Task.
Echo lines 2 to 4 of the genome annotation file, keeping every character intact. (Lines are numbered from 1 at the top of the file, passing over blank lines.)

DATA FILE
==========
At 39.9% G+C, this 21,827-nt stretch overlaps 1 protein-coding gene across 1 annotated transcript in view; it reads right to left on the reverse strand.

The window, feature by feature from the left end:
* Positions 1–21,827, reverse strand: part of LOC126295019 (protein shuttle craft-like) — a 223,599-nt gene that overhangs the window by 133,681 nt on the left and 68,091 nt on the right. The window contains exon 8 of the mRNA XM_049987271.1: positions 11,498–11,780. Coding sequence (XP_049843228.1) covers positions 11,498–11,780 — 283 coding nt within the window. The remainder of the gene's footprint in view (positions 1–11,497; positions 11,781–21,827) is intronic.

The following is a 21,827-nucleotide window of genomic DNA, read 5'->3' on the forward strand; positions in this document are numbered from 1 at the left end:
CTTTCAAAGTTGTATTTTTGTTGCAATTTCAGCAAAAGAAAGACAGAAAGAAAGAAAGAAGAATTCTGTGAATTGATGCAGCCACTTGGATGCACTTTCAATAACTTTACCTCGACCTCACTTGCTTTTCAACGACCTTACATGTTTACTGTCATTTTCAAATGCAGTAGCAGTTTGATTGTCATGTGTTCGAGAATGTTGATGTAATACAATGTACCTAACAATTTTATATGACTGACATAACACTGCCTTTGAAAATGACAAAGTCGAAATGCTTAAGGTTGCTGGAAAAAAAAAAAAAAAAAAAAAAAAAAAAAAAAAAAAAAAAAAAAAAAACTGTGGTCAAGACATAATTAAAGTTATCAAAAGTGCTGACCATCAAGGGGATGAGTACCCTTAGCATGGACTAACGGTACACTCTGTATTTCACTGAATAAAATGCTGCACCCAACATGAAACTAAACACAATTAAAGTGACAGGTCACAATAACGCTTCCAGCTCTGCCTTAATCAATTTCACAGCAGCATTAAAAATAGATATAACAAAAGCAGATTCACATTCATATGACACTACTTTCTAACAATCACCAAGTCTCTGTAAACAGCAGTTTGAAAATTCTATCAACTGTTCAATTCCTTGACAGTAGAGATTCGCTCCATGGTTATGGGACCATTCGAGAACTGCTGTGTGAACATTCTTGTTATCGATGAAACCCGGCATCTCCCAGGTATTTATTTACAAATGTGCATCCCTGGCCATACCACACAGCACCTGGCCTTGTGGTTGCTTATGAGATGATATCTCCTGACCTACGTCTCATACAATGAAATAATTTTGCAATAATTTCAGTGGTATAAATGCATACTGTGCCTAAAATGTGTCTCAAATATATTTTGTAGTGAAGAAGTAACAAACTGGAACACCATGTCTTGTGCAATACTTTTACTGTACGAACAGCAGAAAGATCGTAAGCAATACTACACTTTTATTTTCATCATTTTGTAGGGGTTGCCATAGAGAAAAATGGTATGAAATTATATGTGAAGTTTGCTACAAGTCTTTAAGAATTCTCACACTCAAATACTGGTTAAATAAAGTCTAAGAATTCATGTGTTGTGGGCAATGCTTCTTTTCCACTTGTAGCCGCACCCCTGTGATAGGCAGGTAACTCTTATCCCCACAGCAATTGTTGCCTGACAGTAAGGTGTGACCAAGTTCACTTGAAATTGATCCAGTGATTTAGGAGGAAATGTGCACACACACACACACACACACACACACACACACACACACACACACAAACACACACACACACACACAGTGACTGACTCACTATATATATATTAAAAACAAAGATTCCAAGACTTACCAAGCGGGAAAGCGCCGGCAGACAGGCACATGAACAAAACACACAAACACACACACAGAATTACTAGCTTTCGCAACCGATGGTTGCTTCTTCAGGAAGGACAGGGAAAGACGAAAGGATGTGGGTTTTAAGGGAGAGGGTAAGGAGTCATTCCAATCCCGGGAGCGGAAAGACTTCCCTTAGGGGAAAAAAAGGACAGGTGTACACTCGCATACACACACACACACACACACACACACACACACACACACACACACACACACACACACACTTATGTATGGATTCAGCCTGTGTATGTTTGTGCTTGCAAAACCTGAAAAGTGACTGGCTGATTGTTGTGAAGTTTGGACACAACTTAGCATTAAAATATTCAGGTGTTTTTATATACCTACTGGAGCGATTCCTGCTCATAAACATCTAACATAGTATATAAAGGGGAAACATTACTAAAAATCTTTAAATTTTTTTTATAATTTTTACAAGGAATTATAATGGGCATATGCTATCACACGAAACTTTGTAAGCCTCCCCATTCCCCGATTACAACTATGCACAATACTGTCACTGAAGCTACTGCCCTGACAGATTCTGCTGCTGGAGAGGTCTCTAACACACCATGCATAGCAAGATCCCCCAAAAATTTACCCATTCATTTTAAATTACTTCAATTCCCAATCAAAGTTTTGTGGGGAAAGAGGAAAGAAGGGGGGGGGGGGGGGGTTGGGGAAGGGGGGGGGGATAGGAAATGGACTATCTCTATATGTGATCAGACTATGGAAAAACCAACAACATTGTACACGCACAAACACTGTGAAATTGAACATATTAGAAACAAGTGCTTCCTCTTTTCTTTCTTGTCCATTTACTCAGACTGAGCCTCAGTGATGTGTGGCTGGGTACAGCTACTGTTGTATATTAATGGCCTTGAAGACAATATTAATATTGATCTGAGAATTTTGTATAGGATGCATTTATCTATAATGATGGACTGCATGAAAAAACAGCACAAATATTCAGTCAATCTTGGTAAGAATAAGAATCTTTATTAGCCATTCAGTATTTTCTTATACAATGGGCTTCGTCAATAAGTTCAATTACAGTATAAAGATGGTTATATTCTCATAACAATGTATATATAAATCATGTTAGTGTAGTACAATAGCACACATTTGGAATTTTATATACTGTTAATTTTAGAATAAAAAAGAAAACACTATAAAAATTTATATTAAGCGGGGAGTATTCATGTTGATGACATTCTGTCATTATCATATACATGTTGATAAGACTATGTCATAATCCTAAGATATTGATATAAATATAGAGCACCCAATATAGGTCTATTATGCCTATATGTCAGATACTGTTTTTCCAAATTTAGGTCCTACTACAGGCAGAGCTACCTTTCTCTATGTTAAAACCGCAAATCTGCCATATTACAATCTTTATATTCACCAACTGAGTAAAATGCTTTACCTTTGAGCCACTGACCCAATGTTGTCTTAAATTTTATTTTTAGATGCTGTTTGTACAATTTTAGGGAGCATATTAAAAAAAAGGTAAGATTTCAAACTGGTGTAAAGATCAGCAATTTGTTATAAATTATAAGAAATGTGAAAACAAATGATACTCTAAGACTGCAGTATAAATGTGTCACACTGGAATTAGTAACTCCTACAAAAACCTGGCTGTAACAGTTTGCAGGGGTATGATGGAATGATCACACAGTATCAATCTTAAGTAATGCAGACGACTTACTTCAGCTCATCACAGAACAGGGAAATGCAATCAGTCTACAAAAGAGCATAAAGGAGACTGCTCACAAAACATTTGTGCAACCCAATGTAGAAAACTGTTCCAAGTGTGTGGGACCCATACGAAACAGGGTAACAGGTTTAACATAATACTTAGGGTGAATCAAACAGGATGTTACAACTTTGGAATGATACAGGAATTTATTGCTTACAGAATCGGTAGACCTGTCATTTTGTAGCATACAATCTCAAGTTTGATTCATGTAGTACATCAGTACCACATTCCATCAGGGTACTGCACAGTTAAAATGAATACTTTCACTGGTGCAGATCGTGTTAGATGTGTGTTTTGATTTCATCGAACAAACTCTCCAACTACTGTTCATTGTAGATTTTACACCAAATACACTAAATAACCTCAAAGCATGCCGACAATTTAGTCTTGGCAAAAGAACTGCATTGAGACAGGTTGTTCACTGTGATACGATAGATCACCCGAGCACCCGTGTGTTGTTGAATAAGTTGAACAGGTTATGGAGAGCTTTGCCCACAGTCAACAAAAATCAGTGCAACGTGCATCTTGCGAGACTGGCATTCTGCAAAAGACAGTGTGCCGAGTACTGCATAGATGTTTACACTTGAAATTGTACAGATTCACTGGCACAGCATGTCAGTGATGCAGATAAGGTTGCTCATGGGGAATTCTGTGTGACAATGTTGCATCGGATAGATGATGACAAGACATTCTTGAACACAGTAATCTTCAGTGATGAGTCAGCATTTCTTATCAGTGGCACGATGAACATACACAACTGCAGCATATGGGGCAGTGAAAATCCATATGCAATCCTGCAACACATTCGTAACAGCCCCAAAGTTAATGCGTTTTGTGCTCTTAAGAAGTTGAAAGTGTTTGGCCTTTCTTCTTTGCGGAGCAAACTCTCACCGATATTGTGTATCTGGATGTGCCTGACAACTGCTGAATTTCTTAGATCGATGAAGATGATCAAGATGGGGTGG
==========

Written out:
The window, feature by feature from the left end:
* Positions 1–21,827, reverse strand: part of LOC126295019 (protein shuttle craft-like) — a 223,599-nt gene that overhangs the window by 133,681 nt on the left and 68,091 nt on the right. The window contains exon 8 of the mRNA XM_049987271.1: positions 11,498–11,780. Coding sequence (XP_049843228.1) covers positions 11,498–11,780 — 283 coding nt within the window. The remainder of the gene's footprint in view (positions 1–11,497; positions 11,781–21,827) is intronic.

The following is a 21,827-nucleotide window of genomic DNA, read 5'->3' on the forward strand; positions in this document are numbered from 1 at the left end: